Feds defunding program for freed high-risk sex offenders

Circles of Support and Accountability western coordinator Andrew McWhinnie photographed outside the Correctional Service’s regional treatment centre in Abbotsford, B.C., on Sept. 14, 2006. CP PHOTO/Richard Lam

An organization that works with the most high-risk sex offenders after they’re released from prison is scrambling for new funding sources as the federal government prepares to cut it off.

Circles of Support and Accountability is a Mennonite non-profit that’s worked for years in communities across Canada as a kind of transitional support group for sex offenders fresh out of prison.

It’ll lose $1.5 million at the end of September, money that used to come from the National Crime Prevention Centre. And at the end of March, it loses another $325,000 from Correctional Services Canada. (Its Ontario programs are in the second year of a five-year contract, and the group has “verbal confirmation” that says regional coordinator Eileen Henderson.

The people the program works with, many of them violent or serial rapists, often walk free, their sentences complete, with few supports in the community and few – if any – resources helping to keep them from reoffending.

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And as a Global News investigation revealed, they’re more likely to settle in the poorest neighbourhoods when they get out – farthest from transit and government services.

READ MORE: Here’s the sex offender map Ontario didn’t want you to see

Circles of Support provides everything from help getting housing, a job and proper identification to a common community, a place to spend Christmas or birthdays.

But where the “Accountability” comes in is keeping these convicts clean – assessing their triggers, checking in regularly and ensuring they don’t come close to reoffending.

“We provide a set of listening ears and eyes and say, ‘We’re concerned about you. We support you .We don’t want there to be any more victims,’” Henderson said.

“All of us are best when we’re supported by communities that know about us and care about us.

“It’s not rocket science.”

And it works: Freed offenders who’ve been through the program have proven 80 per cent less likely to recidivate than their counterparts left to fend for themselves.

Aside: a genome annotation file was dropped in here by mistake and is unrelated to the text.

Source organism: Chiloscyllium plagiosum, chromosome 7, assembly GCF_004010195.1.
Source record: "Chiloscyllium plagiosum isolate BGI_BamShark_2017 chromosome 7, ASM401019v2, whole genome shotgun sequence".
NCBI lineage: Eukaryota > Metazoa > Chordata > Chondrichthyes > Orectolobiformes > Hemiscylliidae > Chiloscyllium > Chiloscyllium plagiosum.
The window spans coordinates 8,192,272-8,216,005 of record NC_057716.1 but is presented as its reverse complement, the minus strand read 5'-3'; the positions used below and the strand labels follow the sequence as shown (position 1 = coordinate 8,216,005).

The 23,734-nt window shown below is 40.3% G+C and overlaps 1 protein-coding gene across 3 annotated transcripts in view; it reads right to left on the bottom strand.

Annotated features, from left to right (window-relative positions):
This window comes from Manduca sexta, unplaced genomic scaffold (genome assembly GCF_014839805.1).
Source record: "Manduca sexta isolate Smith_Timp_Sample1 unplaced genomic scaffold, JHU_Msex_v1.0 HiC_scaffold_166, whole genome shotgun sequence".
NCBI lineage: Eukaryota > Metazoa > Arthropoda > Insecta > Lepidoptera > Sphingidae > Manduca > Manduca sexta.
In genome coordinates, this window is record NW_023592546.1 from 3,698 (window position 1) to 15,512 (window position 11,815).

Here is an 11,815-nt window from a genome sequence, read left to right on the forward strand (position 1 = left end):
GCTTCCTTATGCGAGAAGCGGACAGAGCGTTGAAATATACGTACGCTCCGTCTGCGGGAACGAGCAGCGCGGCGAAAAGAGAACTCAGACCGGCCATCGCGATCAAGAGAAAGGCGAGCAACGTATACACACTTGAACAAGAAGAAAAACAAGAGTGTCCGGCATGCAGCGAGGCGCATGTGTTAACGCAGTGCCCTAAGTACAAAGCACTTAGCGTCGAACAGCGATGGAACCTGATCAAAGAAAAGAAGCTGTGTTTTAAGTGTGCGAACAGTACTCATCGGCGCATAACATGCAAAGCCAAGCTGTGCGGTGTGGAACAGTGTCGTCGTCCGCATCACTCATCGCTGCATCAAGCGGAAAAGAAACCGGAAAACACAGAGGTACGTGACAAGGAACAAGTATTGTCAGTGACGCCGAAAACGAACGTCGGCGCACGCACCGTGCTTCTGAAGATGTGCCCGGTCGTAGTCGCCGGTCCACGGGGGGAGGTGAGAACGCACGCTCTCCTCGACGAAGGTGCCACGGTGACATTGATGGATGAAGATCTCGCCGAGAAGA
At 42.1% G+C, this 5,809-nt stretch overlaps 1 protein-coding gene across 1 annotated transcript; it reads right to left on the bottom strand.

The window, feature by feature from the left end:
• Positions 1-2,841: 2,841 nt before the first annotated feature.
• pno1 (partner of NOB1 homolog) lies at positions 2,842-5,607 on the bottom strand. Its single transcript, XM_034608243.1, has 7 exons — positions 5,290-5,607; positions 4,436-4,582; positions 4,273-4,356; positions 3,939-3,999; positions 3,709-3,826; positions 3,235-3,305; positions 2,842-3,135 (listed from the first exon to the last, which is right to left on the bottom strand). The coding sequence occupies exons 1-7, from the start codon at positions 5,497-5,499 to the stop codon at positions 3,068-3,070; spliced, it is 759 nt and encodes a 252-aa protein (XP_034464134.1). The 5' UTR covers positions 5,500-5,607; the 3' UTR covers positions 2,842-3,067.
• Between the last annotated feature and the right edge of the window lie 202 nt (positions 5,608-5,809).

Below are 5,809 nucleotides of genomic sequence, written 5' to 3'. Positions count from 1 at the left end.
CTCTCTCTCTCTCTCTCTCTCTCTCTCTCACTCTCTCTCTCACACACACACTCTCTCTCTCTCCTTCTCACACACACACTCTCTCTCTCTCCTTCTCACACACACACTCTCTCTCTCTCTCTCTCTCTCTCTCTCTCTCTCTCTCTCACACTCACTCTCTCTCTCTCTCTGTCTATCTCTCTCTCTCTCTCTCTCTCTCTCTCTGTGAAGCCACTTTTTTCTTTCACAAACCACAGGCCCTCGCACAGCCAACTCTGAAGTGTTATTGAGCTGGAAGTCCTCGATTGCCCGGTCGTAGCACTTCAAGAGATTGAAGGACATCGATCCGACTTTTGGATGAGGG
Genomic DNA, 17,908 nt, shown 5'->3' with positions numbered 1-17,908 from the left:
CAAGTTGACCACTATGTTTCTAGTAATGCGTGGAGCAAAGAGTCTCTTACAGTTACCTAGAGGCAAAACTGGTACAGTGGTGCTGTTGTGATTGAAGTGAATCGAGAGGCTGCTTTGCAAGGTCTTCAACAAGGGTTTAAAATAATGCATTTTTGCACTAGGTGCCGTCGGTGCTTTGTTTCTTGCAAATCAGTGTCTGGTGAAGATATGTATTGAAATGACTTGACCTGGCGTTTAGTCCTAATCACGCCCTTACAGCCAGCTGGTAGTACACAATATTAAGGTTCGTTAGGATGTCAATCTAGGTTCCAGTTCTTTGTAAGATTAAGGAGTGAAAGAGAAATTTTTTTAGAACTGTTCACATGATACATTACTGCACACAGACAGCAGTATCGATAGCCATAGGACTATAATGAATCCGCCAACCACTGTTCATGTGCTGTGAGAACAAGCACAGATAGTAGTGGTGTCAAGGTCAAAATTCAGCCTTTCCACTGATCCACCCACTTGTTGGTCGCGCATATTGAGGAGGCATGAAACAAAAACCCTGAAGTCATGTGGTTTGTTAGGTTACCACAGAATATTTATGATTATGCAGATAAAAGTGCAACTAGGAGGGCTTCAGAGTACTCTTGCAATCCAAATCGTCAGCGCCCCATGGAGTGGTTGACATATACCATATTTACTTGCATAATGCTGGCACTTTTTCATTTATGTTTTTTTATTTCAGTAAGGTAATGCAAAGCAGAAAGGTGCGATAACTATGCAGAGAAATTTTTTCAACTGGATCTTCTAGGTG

While it’s largely composed of volunteers, the program, which runs in 16 communities across Canada, does need cash to keep the lights on. And that’s being cut off in chunks as Corrections Canada seeks to save money even as it adds inmates and builds new places to house them.

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“We had hoped, on a national basis, we would be able to find alternative funding to replace those dollars. And so far we have not been able to replace that funding,” Henderson said.

“People are committed to try and keep it going. But no one’s sure how that will look. … What’s the most we can do with the least amount of dollars, and can we do that in a way that does not impact community safety?”

The program’s financially precarious position is itself a reprieve: It was originally going to lose Corrections funding this year instead of next.

“CSC restored funding to Circles of Support and Accountability for the fiscal year ending March 2015,” spokesperson Sara Parkes said in an email. “CSC cannot speak in regards to other federal funding sources.”

NDP critic Randall Garrison argues the decision to cut funding will endanger public safety.

Henderson’s worried about the fate of clients or would-be clients who’ll fall through the cracks. But she’s just as worried about the safety of the communities where these people will be living, at high risk of committing more crimes, with no support system whatsoever.

“It’s ultimately a whole lot cheaper than having people reoffend.”

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Registered sex offenders by postal area »

Registered sex offenders by postal area

Interactive by Patrick Cain

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